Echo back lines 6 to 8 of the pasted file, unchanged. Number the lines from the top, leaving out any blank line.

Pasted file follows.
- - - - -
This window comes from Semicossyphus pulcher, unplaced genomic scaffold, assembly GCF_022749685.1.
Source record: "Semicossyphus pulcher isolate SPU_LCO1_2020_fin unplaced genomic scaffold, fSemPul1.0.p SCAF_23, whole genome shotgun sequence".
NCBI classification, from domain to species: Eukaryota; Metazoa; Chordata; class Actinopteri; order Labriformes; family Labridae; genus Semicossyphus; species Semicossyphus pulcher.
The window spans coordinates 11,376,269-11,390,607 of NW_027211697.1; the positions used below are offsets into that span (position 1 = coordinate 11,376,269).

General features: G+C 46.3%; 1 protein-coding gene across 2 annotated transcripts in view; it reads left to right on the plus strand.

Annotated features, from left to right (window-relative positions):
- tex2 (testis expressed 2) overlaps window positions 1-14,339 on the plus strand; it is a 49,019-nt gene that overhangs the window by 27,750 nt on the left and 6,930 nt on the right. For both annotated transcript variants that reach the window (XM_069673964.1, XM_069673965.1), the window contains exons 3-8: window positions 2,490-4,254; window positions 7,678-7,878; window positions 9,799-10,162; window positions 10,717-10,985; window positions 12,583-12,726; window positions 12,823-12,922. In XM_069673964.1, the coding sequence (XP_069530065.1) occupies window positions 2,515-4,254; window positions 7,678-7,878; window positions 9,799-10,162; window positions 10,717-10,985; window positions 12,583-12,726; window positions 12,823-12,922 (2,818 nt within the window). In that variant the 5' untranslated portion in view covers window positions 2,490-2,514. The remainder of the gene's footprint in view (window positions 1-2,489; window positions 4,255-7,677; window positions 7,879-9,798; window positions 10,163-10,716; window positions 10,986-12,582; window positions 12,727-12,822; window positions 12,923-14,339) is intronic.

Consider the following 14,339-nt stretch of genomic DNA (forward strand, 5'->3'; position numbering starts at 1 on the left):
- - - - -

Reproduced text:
Annotated features, from left to right (window-relative positions):
- tex2 (testis expressed 2) overlaps window positions 1-14,339 on the plus strand; it is a 49,019-nt gene that overhangs the window by 27,750 nt on the left and 6,930 nt on the right. For both annotated transcript variants that reach the window (XM_069673964.1, XM_069673965.1), the window contains exons 3-8: window positions 2,490-4,254; window positions 7,678-7,878; window positions 9,799-10,162; window positions 10,717-10,985; window positions 12,583-12,726; window positions 12,823-12,922. In XM_069673964.1, the coding sequence (XP_069530065.1) occupies window positions 2,515-4,254; window positions 7,678-7,878; window positions 9,799-10,162; window positions 10,717-10,985; window positions 12,583-12,726; window positions 12,823-12,922 (2,818 nt within the window). In that variant the 5' untranslated portion in view covers window positions 2,490-2,514. The remainder of the gene's footprint in view (window positions 1-2,489; window positions 4,255-7,677; window positions 7,879-9,798; window positions 10,163-10,716; window positions 10,986-12,582; window positions 12,727-12,822; window positions 12,923-14,339) is intronic.

Consider the following 14,339-nt stretch of genomic DNA (forward strand, 5'->3'; position numbering starts at 1 on the left):